Expressjodi said...

Brahmin Shaadi
Historically, the Brahmins in india were divided into two major groups based on geographical origin of the people. The Brahmin groups that lived to the north of the vindhyas were referred to as Dravida Brahmins. Each group was further divided into five sections according to the regions of their settlement.

Sagaai
The Sagaai or the engagement ceremony symbolises commitment However, the South Indian Brahmin do not lay stress on the presence of bride and the groom in their Sagaai, rather it focuses on commitment between the parents of the groom and the bride. 'Latto' i.e., 'engagement plate' Which consist of coconut, flowers, turmeric, betel leaves and betel nuts hold more importance, in their engagement ceremony. The Maithil Brahmin bride of bihar makes her wedding affair stand apart by receiving the blessing from the Dhobi's (washerman's) wife - a compulsory tradition in the Bihari Brahmin wedding.

Haldi
In Haldi ceremony turmeric powder is mixed with milk, almond oil and sandalwood and applied to the bride and the groom. In Kashmiri Pandit this ceremony has a twist becuase cold, white yoghurt is poured on the bride as an alternative to haldi. ritual is followed by a special custom called Shankha (shell) Paula (coral) in bengali Brahmins, where seven married women embellish the bride's hand with red and white bangles, the shell is supposed to calm the bride and the coral is believed to
be beneficial for health. Mehndi is also applied on every bride's hands during the Mehndi ceremony. However, a Bengali Brahmin bride applies alta (red dye).

Jaimala
After the ceremonious arrival of the groom, the garlands are exchanged between the groom and the bride, while the priests chant mantras. Jaimala is the symbol of unifying two souls into one. But in tamil nadu, "Oonjal", a unique jaimala ceremony is performed and could be best decribed as a tug of war. In this ceremony, the women sing songs to encourage the bride and groom to exchange the garlands while the uncles persuade the soon to be couple not to Exchange the garlands.Before the ceremony of jaimala, the bride makes a majestic entry in Bengali weddings.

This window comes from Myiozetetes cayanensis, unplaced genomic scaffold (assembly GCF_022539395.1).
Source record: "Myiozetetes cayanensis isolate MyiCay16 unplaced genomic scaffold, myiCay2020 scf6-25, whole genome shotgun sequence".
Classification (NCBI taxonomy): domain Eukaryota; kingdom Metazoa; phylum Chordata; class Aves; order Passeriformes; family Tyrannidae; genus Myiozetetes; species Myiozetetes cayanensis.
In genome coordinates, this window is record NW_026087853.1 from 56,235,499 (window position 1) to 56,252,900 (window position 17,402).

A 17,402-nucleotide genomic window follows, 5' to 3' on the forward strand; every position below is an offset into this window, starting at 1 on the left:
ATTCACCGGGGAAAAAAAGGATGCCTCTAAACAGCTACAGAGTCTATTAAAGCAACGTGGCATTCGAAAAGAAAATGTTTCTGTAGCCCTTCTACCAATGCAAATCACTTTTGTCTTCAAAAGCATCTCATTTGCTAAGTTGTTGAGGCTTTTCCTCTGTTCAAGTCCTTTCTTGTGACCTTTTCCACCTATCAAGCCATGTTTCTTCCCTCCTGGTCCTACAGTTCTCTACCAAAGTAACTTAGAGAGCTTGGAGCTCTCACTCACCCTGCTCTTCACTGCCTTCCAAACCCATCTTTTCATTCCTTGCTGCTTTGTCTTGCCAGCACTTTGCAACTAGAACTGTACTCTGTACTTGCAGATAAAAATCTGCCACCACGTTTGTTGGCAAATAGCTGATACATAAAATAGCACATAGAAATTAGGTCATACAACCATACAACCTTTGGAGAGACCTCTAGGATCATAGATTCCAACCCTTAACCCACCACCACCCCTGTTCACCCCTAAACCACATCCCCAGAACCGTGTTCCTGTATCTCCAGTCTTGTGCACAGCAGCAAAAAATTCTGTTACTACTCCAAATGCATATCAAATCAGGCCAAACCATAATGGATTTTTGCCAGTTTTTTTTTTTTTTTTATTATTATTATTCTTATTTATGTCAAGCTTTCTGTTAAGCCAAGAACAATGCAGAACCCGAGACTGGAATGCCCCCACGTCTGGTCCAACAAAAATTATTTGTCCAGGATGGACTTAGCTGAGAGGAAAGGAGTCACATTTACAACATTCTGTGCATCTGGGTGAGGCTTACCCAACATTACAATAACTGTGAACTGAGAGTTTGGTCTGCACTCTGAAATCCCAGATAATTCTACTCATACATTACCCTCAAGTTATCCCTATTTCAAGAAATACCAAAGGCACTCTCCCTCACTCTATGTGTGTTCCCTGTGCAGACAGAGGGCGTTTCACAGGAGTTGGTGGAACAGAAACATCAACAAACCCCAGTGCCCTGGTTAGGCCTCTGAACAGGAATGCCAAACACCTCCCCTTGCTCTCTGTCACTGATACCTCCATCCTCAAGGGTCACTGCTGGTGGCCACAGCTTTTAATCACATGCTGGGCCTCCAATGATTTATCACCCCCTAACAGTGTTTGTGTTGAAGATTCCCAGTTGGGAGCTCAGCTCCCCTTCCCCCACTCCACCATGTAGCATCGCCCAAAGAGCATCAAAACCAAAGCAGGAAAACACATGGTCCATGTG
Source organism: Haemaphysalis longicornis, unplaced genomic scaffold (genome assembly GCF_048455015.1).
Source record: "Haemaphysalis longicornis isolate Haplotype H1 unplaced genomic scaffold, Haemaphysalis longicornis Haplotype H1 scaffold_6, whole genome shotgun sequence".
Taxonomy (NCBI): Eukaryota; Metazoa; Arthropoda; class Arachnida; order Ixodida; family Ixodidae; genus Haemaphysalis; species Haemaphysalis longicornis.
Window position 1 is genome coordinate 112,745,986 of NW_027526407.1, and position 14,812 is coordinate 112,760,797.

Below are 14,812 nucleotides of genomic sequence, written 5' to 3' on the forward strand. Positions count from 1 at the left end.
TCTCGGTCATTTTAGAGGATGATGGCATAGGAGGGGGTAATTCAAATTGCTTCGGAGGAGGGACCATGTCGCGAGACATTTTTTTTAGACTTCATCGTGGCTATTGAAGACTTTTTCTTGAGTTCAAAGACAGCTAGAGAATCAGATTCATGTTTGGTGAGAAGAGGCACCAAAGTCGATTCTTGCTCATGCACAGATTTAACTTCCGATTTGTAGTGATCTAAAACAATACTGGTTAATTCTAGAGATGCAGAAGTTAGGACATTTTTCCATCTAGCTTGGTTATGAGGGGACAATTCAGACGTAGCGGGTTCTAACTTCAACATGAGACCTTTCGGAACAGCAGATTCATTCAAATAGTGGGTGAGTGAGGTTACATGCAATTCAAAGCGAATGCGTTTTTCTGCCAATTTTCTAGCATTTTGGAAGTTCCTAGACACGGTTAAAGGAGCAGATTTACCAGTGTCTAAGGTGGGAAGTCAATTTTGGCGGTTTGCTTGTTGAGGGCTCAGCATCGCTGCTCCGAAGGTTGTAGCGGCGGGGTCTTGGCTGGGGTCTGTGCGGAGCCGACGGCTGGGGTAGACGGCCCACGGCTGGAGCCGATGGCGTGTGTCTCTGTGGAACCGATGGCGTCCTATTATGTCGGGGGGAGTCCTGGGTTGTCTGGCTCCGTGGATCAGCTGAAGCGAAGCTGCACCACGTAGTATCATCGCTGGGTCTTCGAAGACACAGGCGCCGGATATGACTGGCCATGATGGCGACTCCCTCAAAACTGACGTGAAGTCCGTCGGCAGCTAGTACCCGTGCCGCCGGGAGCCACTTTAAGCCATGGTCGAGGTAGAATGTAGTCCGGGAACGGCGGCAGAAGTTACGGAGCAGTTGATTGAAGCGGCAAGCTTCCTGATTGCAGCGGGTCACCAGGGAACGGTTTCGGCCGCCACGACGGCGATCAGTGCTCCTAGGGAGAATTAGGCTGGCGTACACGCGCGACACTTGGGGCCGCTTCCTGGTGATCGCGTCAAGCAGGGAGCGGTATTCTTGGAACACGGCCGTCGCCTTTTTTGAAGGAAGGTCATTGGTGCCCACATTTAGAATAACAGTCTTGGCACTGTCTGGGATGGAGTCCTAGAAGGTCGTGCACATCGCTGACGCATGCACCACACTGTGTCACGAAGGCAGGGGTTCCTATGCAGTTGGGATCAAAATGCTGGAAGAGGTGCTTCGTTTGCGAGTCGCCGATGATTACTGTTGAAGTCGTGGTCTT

Mangal Phere
Fire is considered the most pious element in the Brahmin weddings and seven circles around that fire holds the seven promises that the nuptial couple make to each other amidst the Vedic mantras. The Brahmin wedding is deemed incomplete without the seven rounds around the sacred fire. Unlike other Brahmin weddings, in Gujarati weddings only four pheras are taken which are called the mangalpheras where the pheras represent four basic human goals of Dharma, Artha, Kama, and Miksha (religious, moral, prosperity and salvation). Likewise in Malayalee Brahmin weddings, pheras are taken only thrice.

Post wedding ceremony vidaai
After pheras, the bride's family and friend bid her teary vidaai (farewell). The Kashmiri pundits make their vidaai even more special. their charming ritual, "roth khabar" is performed on a saturday or tuesday after the wedding. In Roth
khabar, the bride's parents send a roth (bread decorated with nuts) to their son - in - law's family. But the bride accompanies She stay with her parents and returns only when someone from in laws comes to fetch her back.

Griha pravesh
The new bride is greeted by her mother - in - law with Arti and tilak. The bride, who is regarded as the Goddess laxmi, enters the groom's house after the groom's house after kicking rice - filled pot. In Kannada Brahmin marriages, the groom changes the name of his wife in the name change ceremony where he decides a name for his wife and inscribes it on a plate containing rice with a ring. In Bihar, a very strange ritual is performs at the groom's place.